My chief aims therefore will be to demonstrate the rationality of the essentials of the homoeopathic system, and to divest it of those non-essentials which have hitherto only served to retard its progress. Among the latter I consider the homoeopathic aggravation holds a prominent place.

There are, however, some phenomena connected with the favourable march of diseases and with the curative effects of medicines in disease that might, on a superficial view of the matter, seem to afford some countenance to the doctrine of homoeopathic aggravations, when observed only in connection with the curative action of the remedial agent. It is well known that some acute exanthematous diseases present unfavourable symptoms as long as the exanthema remains imperfectly developed, and that these unfavourable symptoms subside simultaneously with the full development of the eruption. This occurs sometimes spontaneously, but very frequently in consequence of the administration of the appropriate remedy; but though, as far as the mere eruption is concerned, this effect of the medicine is an aggravation, in respect of the whole disease it is a decided amelioration. It is commonly said that in such a case the morbid process is transferred from the internal vital organs to the external skin; but whatever be the proper explanation of the fact, its promotion by means of a proper curative agent cannot be regarded as an aggravation, but on the contrary, as a restoration of the disease to its normal mild course.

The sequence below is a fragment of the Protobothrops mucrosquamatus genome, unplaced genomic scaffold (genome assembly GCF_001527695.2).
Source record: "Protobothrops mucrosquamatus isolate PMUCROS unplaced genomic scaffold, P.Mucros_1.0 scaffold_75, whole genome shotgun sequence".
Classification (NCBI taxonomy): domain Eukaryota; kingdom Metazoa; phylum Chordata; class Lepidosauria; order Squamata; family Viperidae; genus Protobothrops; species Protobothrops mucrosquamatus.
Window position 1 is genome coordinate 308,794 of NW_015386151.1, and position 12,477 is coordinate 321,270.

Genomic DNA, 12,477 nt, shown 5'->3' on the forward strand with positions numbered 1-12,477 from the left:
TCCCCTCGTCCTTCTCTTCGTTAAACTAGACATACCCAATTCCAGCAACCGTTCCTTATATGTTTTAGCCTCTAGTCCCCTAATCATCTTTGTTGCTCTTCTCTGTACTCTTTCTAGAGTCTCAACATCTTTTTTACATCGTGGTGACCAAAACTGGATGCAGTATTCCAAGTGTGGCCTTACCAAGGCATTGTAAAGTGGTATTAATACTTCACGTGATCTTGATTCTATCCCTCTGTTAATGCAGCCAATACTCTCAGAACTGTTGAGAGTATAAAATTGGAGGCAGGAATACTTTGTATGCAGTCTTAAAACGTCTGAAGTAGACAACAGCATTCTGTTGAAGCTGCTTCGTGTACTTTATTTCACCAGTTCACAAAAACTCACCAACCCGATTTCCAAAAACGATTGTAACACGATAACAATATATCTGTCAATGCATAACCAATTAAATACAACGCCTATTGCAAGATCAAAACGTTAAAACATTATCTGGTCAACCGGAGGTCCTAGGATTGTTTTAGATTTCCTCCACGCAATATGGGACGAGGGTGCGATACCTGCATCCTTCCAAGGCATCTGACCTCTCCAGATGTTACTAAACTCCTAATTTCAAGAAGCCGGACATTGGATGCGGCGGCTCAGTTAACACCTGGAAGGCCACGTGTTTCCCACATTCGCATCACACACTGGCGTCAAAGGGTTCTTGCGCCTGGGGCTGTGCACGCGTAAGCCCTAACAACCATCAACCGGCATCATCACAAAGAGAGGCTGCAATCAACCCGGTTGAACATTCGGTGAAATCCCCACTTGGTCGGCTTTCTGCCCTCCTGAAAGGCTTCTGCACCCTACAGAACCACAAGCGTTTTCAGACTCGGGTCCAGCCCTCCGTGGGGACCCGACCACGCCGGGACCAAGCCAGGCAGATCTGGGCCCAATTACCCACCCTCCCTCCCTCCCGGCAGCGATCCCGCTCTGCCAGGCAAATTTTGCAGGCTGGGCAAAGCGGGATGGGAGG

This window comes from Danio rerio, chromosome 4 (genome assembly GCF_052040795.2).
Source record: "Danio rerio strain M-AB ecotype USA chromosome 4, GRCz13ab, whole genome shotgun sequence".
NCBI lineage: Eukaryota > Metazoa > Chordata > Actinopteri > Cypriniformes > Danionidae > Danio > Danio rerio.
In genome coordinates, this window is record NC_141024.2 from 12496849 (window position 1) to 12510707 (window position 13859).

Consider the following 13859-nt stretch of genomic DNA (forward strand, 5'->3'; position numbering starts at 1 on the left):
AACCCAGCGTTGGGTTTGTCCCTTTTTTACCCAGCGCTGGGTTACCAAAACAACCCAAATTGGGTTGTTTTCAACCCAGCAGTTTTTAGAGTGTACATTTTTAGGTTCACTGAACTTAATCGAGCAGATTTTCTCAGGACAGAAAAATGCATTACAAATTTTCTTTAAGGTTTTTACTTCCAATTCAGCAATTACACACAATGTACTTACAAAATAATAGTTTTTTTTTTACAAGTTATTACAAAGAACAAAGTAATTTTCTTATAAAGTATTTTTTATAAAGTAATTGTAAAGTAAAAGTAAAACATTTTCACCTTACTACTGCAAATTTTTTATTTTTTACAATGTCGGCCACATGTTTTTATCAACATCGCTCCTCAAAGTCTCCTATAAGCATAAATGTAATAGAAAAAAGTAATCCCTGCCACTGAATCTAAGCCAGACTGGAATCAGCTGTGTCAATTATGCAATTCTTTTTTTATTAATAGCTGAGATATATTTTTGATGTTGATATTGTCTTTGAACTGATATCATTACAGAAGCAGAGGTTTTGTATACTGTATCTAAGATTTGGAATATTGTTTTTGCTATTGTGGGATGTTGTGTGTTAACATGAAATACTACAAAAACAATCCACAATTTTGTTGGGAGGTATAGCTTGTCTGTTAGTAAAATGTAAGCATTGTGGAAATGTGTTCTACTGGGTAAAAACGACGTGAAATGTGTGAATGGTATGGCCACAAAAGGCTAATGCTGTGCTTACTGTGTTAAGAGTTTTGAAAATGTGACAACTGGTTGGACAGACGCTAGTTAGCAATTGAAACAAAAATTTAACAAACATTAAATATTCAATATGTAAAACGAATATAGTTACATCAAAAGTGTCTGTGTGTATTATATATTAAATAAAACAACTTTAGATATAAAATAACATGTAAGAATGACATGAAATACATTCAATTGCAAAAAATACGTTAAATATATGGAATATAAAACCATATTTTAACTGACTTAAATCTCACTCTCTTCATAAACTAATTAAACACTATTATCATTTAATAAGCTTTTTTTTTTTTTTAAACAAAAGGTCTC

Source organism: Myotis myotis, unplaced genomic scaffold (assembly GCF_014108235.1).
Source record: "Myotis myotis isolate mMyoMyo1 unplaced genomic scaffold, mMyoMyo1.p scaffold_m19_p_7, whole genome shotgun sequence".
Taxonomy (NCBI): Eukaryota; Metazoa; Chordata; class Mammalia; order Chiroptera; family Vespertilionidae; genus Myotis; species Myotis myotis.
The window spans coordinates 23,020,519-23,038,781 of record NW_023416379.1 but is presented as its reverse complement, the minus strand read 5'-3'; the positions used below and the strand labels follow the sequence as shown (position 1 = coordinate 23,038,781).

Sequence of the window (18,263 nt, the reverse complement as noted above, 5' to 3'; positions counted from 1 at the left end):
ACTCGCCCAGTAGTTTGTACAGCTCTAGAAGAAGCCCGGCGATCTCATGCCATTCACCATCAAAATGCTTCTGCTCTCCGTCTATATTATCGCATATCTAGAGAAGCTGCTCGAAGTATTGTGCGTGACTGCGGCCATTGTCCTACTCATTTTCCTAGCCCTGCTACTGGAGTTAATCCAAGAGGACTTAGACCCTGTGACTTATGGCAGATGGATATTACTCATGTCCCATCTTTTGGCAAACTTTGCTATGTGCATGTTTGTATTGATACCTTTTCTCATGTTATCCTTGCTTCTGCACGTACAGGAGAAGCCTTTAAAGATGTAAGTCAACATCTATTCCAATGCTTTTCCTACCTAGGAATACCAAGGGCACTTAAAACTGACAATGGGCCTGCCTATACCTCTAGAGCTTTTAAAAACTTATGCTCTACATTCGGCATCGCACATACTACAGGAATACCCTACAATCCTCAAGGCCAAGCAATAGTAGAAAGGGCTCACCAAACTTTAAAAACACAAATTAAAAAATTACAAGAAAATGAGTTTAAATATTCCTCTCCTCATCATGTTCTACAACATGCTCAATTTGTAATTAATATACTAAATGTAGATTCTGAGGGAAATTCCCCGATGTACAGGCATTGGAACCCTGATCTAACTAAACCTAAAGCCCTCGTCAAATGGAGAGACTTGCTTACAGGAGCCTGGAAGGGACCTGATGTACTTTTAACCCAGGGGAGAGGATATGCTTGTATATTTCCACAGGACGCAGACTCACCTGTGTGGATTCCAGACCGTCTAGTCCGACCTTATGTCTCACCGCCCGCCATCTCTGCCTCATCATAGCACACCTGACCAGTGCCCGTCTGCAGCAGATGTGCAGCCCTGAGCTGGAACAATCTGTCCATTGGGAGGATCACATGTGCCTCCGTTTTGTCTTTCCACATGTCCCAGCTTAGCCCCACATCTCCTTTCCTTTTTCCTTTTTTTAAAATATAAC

In like manner it often happens with chronic diseases that their termination is marked by the appearance of some exanthema, the development of which is often promoted by the homoeopathic remedy; and in the case of skin diseases, properly so called, it is no unusual thing for the homoeopathist to observe during his treatment the great spread and extension of the cutaneous malady. This may seem very like the homoeopathic aggravation of Hahnemann, but it is no aggravation at all, being precisely analogous to the similar result that occurs with the acute exanthemata before mentioned. Thus it almost invariably happens that however much the patient may complain of being worse, of the great increase of his cutaneous discomfort, etc., we shall find that some internal symptoms, some headache, gastralgia, dyspeptic or other symptoms, are decidedly relieved, if not altogether gone.

Now it is obvious that this occurrence cannot be held to be the homoeopathic aggravation of Hahnemann, for the most important features of the disease are relieved, and only the least important increased. Nor is it a sign that the dose administered has been needlessly large, and that it is requisite to discontinue the medicine; on the contrary, the phenomena will be produced by the very smallest doses that are curative, and it is good practice to repeat or even to increase the dose, as tending to the more effectual bringing out of this kind of crisis, and consequently to the speedier cure of the whole disease, to which this cutaneous efflorescence bears the same relation that the flowers do to the whole plant.

Every homoeopathic practitioner must have noticed this primary increase of the cutaneous malady before its final cure, an increase, be it observed, that we have some difficulty in persuading our patients can be of any advantage to them hereafter, and instances must be familiar to most practitioners of the serious detriment to the health that often attends the local suppression of cutaneous diseases by astringent or caustic applications.